But if Salah sits on his butt eating junk food his natural talent will
only take him as far as the refrigerator.
If you really study highly talented people they are also the hardest
workers during practice. So does hard work nurture talent or does
talent go hand in hand with hard work?

Oh you absolutely need to put in the time and effort also which is why I said with equal effort.

There’s no amount of work I can put in to be Andre agassi

As mention is being made of hard-working sports professionals, this famous quote from Arnold Palmer says a lot.

Speaking of golfers, Jack Nicklaus, quite an achiever by anyone’s reckoning, would start each and every golf season by visiting his teacher to review his game and basically ask that he teach him how to play.


ha, that’s genius and also the friendliest way to tell somebody to stop whinign about ‘talent’ and get practicing! :smiley:


A person that believes in the divine, would naturally believe that we are gifted with certain talents from the outset, which makes it more tangible than a concept. Some of us believe we were given rights in the same sort of way. In most cases these things don’t mean much if we don’t do anything with or about them. For some, talent can be a cause for thankfulness and joy.

Whatever gets someone through the day is OK by me. You do you as they say. Most people that push back hard against the concept of talent, as clearly defined, are pushing back against divinity. :slight_smile:

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Interesting post. I recently watched a bio on Jimmy Hendrix and how he carried his guitar with him absolutely everywhere. He was never without it. So yes, the 10,000 hours of intelligent practice goes a long way. On the other hand, my son was determined to be a Major League Baseball player. He worked at it, but it just wasn’t meant to be. Was not good at it, even at the little league level. There is a certain amount of natural ability involved.


There are so many cases like him in sport, music, whatever. You don’t hear them because these people don’t get famous, don’t get to be proud and nobody wants to hear their story.
But we NEED to hear their story, because they are journeys of passion and love for what it is. If you love what you do and you get to do what you love, the’re should be at least a big portion of joy for that in your life, right?

Of course, we all carry our share of frustrations and dissapointments but if we don’t value the cliché journey over the destination, we are truly gambling with our happyness


And I try to explain this really well to friends, family and acquaintances, … and everyone says they understand it, … but really no one I talk to live a little longer lives it…Yes, they say, on vacation the journey starts in the car, … and some really enjoy it on the road, … but in the rest of their lives it is about future (money) earnings and career…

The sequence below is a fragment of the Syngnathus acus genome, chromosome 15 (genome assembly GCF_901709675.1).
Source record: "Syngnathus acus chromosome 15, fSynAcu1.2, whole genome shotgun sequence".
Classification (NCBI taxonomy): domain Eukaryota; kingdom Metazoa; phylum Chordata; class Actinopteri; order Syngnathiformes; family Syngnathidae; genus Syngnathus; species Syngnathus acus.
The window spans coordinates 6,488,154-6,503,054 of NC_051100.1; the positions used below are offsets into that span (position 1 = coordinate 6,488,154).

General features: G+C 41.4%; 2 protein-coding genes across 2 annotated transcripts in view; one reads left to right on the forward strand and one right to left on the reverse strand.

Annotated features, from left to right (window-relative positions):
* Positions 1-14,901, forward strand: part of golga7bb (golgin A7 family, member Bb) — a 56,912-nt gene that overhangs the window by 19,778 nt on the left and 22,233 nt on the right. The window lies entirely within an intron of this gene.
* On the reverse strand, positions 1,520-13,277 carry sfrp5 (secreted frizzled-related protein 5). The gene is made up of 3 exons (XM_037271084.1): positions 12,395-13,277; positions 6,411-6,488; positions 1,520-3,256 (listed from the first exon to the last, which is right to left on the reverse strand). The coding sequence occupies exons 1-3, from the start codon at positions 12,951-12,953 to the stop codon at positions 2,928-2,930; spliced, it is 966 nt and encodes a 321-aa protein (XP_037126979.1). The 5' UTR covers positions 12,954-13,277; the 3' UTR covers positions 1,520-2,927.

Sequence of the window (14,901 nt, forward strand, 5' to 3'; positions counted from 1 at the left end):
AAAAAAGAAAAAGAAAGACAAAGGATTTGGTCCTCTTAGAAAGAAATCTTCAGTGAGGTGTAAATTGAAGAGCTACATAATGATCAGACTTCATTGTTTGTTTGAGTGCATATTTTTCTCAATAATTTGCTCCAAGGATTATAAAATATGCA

But admittedly, … I’ve only been living this life for a few years on the right side…
a lot had to go very wrong first, :blush:
I quote you quite often lately in my life here about how and what about talent… :wink:


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When they were born makes a huge difference. For a kid who is in the younger 20% in the school year, the kids who are several months older will, on average, have more “natural ability”.

That also gets reflected in them getting picked for teams, or getting selected to play rather than sitting on the bench.

There was a TV show featuring the British athlete Colin Jackson examining this and they explored the concept of “talent” as it applied to athletics. The month of the year that a child was born on had a significant impact on their future athletic prowess and success.

Obviously that probably doesn’t apply to music, but different environmental influences drive what people consider to be “natural ability”.

For instance: children of musicians and music teachers tend to have “natural” musical talent because they grew up in an environment where they were surrounded by live music and encouraged to learn to play from an early age.




In his 2008 book Outliers, Malcolm Gladwell explores this concept as well as the 10,000 hour “rule”. Outliers (book) - Wikipedia
For the 10,000 hour rule he talks about how the Beatles’ time in Hamburg was a critical time for the group to hone their musical talents.

While Gladwell is often criticized as being a light-weight the book is still an interesting read.


Justin mentioned a book ‘Bounce’ that makes some very interesting observations concerning talent and hard work, worth a read. For me hard work is the thing; all talent carry out hard work, they simply stick at it more. And as we all know, the more you do something the better one becomes. Any artist develops, the earlier stuff not necessarily better than the old or more recent, but certainly not as polished. All MHO.

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I think of this stuff in terms of what I can or can’t control.

I can’t control whether I have “natural” talent or aptitude.

I can control whether I practice, for how long and on what.

And practice is the only thing that’s making me a better player.


@Majik glad you put natural ability in quotes. As I recall Gladwell explored this and it was not about ‘talent’ but about the natural development that takes place over time at that young age. And the older kids had an advantage in being more physically mature. That gave them opportunity and the advantage snowballed.

I think certain things like sports may be more dependent on physical development than other things. To play certain sports if you don’t have the physique and physiology it becomes really challenging to reach the highest levels.

I think something like guitar is much less susceptible to that influence.

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Too bad practise is spelt incorrectly
Practise is a verb
Practice is a noun

I’m going to practise playing guitar today.
It is normal practice to change guitar strings every few months.

Unless of course you’re American in which case you use practice for all circumstances! :joy:



But in this case is it not being used as a noun and therefore, spelt correctly.